The Psychology of Online Dating: Understanding User Behavior on Apps

Online dating has been a part of our lives since launched in 1995. Tinder, Bumble, and the like hadn’t even been conceived as thoughts. Now, look at us; nearly 30 years later, finding partners on the internet is as prominent as ever. Thousands of swipes, matches, heartbreaks, and full relationships down the line, and people are still searching for love on the internet. If it works, why break it?

The exciting thing about online dating is the convenience it affords us. No more letting your shyness or social awkwardness stop you from saying hi, akin to how you can interact with live dealers and players online on bruce bet casino. Let’s break down the experience. What’s the psychology behind dating online?

The Trifecta

Have you ever wondered what happens in your head or that of the person on the other end of your chats during your seasons of rendezvous? Why did they swipe right on your profile? Was it your quirky bio or the cheesy smile in your second photo? There’s got to be a million other people who got rejected, so why you? We’ve already established the existence of psychology in this game, so let’s delve deeper into the popular theories that can better put this into perspective.

Social Exchange Theory

This theory focuses on our subconscious decisions, or lack thereof, as the case may be. Social exchange circles around getting the most rewards, which could be affection, support, companionship, or love, in this case, for the least cost: effort, time, and emotional investment. You want the best things from the supposed relationship without having to put in too much. You’re more likely to consider somewhat superficial things like physical attraction, social status, and sense of humor.

Self-Disclosure Theory

Now that the ball is rolling, it’s time to share the little details about yourself. But people are more inclined to disclose such information if they are fairly sure there’ll be a positive outcome in the long run. So, if you feel like there’s trust or intimacy building, you’re sure to reveal more about yourself. It’s almost as though overcompensating for the distance and lack of touch by overindulging to build a romantic connection.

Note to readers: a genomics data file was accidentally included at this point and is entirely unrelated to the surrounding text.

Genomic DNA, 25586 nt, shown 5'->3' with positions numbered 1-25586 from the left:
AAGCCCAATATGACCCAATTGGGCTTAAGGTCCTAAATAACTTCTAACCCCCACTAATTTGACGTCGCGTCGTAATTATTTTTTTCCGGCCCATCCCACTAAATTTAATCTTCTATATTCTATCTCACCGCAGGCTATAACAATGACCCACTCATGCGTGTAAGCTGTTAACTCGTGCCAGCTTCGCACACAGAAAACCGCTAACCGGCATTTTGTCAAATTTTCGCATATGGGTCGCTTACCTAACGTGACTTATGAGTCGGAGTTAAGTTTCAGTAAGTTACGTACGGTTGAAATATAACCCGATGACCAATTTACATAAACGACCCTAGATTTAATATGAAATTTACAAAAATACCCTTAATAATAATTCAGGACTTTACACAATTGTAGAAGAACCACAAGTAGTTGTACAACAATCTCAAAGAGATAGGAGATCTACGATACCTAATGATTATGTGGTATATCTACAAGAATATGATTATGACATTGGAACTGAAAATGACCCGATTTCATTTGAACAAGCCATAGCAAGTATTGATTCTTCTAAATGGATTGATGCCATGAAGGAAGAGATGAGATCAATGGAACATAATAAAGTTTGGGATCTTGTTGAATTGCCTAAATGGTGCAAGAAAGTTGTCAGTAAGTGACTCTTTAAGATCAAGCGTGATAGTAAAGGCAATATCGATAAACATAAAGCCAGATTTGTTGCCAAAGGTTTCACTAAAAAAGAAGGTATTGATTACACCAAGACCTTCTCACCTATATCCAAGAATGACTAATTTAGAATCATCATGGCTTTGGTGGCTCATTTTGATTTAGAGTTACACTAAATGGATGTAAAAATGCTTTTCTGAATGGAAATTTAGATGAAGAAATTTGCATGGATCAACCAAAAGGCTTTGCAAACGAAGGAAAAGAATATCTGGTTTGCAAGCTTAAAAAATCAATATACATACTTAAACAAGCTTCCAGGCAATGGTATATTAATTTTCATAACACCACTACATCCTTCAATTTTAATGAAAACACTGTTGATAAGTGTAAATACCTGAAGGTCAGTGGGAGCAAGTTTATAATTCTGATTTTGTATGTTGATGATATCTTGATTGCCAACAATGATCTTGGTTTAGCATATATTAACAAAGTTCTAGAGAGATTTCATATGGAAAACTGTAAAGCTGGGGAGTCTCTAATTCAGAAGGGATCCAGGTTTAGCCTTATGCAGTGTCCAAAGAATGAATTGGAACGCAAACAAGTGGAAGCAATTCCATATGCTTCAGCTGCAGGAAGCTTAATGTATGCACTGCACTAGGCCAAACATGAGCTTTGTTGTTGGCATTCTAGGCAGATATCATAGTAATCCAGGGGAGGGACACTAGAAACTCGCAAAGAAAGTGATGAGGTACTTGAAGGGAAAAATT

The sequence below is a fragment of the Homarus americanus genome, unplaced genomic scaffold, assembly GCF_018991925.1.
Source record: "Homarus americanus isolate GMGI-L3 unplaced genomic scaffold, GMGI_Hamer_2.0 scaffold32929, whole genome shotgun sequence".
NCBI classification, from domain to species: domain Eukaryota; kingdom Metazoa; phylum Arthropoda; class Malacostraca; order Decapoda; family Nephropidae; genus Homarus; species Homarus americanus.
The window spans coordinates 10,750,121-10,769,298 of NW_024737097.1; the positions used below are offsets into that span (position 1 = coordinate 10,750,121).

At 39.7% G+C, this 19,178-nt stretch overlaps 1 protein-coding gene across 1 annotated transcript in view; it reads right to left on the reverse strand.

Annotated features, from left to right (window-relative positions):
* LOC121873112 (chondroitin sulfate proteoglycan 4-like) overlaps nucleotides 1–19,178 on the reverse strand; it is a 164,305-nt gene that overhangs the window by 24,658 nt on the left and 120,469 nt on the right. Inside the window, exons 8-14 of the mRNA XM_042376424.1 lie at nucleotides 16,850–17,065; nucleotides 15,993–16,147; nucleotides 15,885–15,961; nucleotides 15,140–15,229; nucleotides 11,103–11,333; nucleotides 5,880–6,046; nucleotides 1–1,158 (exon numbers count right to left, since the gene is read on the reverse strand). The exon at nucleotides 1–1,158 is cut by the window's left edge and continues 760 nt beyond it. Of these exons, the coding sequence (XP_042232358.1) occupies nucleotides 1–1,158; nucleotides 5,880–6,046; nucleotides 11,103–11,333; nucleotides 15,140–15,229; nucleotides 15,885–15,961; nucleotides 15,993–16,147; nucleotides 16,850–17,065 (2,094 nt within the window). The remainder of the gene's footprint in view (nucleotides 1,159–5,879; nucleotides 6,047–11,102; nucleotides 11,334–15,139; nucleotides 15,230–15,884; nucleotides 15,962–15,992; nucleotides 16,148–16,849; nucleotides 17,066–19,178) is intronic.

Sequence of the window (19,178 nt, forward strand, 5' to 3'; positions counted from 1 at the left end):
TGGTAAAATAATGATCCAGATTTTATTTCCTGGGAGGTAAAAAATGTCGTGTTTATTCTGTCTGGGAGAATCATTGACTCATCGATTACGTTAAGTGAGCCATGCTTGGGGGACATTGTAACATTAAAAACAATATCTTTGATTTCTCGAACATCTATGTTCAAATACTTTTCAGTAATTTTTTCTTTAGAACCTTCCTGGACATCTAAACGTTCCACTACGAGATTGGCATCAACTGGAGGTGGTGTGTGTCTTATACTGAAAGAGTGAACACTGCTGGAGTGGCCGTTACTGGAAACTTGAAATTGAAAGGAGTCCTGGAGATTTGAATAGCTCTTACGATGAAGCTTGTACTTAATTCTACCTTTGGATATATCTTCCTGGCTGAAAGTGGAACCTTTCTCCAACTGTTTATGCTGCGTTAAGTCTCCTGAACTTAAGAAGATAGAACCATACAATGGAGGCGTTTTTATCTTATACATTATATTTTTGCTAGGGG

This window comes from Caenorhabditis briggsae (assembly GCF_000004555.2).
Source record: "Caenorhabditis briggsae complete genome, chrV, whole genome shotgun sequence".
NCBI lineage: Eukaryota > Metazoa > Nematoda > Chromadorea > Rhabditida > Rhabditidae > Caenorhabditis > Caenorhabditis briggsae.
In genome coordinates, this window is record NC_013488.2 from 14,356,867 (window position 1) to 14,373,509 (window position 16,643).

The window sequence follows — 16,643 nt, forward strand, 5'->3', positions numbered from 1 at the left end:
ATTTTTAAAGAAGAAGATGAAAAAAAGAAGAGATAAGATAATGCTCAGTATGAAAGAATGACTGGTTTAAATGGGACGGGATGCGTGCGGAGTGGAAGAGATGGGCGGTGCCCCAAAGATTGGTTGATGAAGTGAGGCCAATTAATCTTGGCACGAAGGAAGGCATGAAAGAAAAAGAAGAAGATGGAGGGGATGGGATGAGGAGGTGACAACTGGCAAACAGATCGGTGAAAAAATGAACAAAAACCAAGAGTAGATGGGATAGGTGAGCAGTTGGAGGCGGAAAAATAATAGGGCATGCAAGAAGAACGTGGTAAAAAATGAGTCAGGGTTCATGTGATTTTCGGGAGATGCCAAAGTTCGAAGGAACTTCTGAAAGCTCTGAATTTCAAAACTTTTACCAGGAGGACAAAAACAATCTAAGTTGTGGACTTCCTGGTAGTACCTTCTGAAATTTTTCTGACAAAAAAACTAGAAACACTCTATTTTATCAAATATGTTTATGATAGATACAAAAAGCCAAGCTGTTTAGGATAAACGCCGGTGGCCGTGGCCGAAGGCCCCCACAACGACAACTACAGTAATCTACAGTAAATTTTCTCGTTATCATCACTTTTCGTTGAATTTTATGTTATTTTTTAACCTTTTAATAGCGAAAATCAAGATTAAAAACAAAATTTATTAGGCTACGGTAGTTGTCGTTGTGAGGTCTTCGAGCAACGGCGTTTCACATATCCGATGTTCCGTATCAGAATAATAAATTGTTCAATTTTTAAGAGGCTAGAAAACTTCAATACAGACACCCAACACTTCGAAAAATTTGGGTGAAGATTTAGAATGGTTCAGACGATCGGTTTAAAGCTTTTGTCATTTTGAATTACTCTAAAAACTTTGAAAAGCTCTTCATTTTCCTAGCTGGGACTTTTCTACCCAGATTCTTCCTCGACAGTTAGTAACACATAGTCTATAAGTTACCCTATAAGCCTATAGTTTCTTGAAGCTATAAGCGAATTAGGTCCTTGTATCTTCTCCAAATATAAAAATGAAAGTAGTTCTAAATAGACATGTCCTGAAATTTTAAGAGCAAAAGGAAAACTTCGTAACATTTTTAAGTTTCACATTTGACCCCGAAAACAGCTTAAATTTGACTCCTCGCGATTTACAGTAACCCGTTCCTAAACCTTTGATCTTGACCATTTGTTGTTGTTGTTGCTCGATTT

Social Identity Theory

Opposites don’t necessarily attract, and that’s not just in reality; it’s also in the internet courtship world. People almost always define themselves based on social groups while trying to maintain a distinctive persona, like a status that still differentiates them. That’s their identity, and you’ll see this play out in dating profiles where users share information about their hobbies, beliefs, and other social identities to attract similar or, at least, like-minded people.

How These Apps Affect Behavior

Now that you’ve downloaded the most reviewed dating app from the App Store, maybe your friend has found love there, and it could be your turn. You’d like to know how using these apps could affect your behavior. Wouldn’t we all?

The first takeaway is that online dating relies primarily on verbal communication by texting or calling. The algorithm is hardwired to act a certain way, and like all trained artificial intelligence tools, it’ll record your preferences and send similar profiles your way.

  • Your options become tailored to help you find a potential partner.
  • There’s a greater emphasis on superficial things, especially physical appearance.

Unfortunately, some of these features turn out bad for others. Here are some negatives to get you prepared.

  • If you insist on being private, you’ll likely get “ghosted” often. People may cancel plans or kill the chat because they aren’t disconnected.
  • Stalking is much easier because neglecting cybersecurity in situations like this is easy. Your potential match can use the little information they’ve gathered to research and gain more insights into who you are.
  • You’ll find deceitful people who upload incorrect information about themselves to get more matches. It’s called “catfishing” and can be a misrepresentation of photos or simply a blatant lie.

The Flaws of Online Dating

Before you start blaming yourself for not making any significant or long-term connections on these apps, it’s important to know that the entire model is flawed somehow. There are three flaws recognized from research.

  • The flaw of anonymity;
  • The flaw of conflict of interest;
  • The flaw of choice overload.

You can do more research on them, but remember that you cannot build a relationship solely on attractiveness (which has these apps and their users in a chokehold).

What’s Your New Dating Tactic?

Okay, that’s online dating wrapped! Have you always known that psychology plays a major role in meeting people online? Maybe it’s why none of your swipes have panned out. Jokes aside, you could pick up a thing or two from this article and apply it to your dating life. And hey! Online dating is not for losers. Love is everywhere around us. Keep searching. We hope you find your forever!

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